What's behind The Daily Telegraph alarmism?

Published: 02 January 2011
What's behind The Daily Telegraph alarmism?
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While browsing through the British newspapers last Wednesday morning, I was taken aback by an article by the #Daily #Telegraph’s Middle East correspondent Richard Spencer, a Dubai resident. 

“Britain forms plan for Gulf evacuation in event of war with Iran” was its panicky banner accompanying a photograph of sunbathers on a Dubai beach. As I read on, I noticed the story was focused almost entirely on the UAE rather than on all Gulf States as was indicated by the headline.

Spencer’s contention that UK Armed Forces “are drawing up contingency plans to evacuate hundreds of thousands of British residents and tourists from Dubai and other Gulf cities in the event of war with Iran,” has been sourced from unnamed “diplomats”.

“Proposals are being drawn up to organize evacuation runs for civilians across the border to Oman, which is not currently in Iran’s sights, and other neighbouring countries,” writes Spencer, suggesting that “cruise liners could be posted in the Gulf of Aden with Royal Navy warships shuttling civilians from the small emirate of Fujairah...”. He also points out that Britons could be at risk if Tehran keeps it promise to “retaliate for any strikes on its nuclear sites with missile attacks on ‘western interests’ in the Gulf.”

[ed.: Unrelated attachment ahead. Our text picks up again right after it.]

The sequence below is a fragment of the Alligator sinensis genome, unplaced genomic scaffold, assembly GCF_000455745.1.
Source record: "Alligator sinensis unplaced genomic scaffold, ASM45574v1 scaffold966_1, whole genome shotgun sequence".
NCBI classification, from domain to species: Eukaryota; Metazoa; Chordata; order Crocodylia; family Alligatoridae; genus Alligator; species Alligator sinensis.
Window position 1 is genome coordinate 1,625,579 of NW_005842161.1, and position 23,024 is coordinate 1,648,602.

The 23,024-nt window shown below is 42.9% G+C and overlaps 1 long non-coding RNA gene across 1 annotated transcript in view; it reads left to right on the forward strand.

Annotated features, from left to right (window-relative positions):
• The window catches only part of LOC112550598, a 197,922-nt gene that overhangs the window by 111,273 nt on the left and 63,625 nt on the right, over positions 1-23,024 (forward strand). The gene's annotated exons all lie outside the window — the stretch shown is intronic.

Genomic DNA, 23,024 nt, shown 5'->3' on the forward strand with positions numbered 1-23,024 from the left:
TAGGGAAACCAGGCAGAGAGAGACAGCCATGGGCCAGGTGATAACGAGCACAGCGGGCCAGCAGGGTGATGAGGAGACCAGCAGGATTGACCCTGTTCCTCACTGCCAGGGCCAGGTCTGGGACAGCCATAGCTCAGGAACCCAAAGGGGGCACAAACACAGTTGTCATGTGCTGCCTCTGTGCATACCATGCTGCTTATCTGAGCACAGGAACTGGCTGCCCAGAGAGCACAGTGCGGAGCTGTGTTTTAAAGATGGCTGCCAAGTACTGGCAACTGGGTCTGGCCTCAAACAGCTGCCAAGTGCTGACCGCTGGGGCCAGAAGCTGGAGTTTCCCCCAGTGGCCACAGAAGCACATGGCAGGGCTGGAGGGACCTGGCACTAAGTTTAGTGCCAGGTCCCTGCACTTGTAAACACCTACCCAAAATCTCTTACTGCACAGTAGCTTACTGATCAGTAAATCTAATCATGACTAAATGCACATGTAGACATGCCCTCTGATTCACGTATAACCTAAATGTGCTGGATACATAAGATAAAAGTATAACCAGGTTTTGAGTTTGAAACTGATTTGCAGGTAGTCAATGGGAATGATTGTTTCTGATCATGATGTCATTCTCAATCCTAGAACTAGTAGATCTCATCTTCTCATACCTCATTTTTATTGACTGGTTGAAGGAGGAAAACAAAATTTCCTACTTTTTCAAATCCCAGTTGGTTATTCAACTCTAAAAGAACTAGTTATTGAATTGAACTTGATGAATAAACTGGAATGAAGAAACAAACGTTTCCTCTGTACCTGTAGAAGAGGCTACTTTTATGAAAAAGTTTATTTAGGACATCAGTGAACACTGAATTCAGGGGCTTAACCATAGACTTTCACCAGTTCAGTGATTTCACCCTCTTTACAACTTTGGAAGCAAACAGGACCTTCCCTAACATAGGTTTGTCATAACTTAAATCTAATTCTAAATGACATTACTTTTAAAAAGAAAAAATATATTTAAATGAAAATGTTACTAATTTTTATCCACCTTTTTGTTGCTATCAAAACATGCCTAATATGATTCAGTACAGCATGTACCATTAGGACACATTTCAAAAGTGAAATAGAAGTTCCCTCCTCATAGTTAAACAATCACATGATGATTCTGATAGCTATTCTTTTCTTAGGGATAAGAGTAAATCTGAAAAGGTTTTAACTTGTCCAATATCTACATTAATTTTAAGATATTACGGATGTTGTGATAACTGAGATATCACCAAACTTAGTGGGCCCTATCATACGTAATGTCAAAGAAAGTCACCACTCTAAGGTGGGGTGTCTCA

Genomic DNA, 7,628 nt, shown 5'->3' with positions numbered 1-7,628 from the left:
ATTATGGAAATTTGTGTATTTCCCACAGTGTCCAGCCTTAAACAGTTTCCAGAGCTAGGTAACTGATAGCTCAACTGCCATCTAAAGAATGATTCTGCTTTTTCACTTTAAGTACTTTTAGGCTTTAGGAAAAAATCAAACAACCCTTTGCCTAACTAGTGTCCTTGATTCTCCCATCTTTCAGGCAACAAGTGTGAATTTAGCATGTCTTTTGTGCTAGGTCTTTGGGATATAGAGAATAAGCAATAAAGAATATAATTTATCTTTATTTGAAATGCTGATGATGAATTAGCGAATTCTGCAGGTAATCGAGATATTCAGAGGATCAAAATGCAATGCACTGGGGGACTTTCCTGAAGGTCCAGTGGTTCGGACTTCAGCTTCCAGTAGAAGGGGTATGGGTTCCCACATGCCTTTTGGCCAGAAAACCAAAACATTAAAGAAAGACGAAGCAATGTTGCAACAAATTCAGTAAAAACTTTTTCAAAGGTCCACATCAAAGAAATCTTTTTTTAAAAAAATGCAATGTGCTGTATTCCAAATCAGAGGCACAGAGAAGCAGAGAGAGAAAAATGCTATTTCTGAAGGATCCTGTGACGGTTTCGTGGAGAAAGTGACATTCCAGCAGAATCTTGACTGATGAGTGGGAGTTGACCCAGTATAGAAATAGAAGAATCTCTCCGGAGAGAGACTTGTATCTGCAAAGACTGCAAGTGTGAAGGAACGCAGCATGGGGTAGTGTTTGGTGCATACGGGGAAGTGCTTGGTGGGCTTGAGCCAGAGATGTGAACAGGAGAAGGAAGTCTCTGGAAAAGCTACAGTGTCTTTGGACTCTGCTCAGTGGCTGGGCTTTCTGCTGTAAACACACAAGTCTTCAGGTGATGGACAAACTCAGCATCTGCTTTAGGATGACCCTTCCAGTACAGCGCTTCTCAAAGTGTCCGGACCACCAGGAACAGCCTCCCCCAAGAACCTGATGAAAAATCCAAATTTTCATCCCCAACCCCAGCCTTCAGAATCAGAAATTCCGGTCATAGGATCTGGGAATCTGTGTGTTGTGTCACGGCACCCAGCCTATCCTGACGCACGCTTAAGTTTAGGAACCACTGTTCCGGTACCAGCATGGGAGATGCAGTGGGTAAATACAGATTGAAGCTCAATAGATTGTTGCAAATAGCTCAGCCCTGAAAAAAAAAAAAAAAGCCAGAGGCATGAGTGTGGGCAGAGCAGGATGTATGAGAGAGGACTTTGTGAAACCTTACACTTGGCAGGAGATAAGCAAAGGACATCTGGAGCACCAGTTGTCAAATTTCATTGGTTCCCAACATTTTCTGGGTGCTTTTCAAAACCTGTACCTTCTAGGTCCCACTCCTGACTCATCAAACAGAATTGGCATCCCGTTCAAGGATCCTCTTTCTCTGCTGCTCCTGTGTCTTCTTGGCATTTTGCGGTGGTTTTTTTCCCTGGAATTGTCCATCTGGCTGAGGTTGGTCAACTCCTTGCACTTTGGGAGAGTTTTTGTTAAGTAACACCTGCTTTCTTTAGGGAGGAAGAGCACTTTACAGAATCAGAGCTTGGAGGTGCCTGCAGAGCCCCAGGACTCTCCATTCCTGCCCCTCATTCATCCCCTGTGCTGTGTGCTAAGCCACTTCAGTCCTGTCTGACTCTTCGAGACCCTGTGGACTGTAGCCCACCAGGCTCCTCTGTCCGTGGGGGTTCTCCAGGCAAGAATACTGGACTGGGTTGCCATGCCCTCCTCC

Spencer further “reveals” that “new proposals are being drawn-up to co-ordinate military activity in the region with [Britain’s] local allies, hostile to Iran, particularly the United Arab Emirates.”

Whoa! Given that the #Daily #Telegraph is published in Britain the first thing that struck me as odd about this ‘news’ piece is its preoccupation with the UAE – and, particularly with Dubai. It’s common knowledge that “western interests” are far more prevalent in some other Gulf countries which have expressed their concerns about Iran’s nuclear program in a far more forceful manner than the UAE.

To be frank, in the event that hostilities were to break out between Iran and US-led western countries, its missiles are likely to be pointed first at Israel and then at those countries which host large American bases. The UAE would likely be the last target on Tehran’s list, if at all.  A far more pertinent article than Spencer’s would tackle how the British government intends to evacuate its citizens from Tel Aviv and its environs.

More importantly, most of what Spencer writes isn’t news. As he writes himself, “embassies around the world are required to maintain contingency plans for British citizens facing all kinds of disasters and emergencies.”

And, in fact, the so-called new proposals entailing British citizens being driven to Oman where they would board ships isn’t new at all. That plan is exactly the same as the one in place during the 1991 Gulf War which, I believe, was devised by Britain’s then Consul-General.  As it turned out, no Briton was evacuated from the Dubai or any other emirate because Saddam reserved his Scuds for Israel and American bases in the region.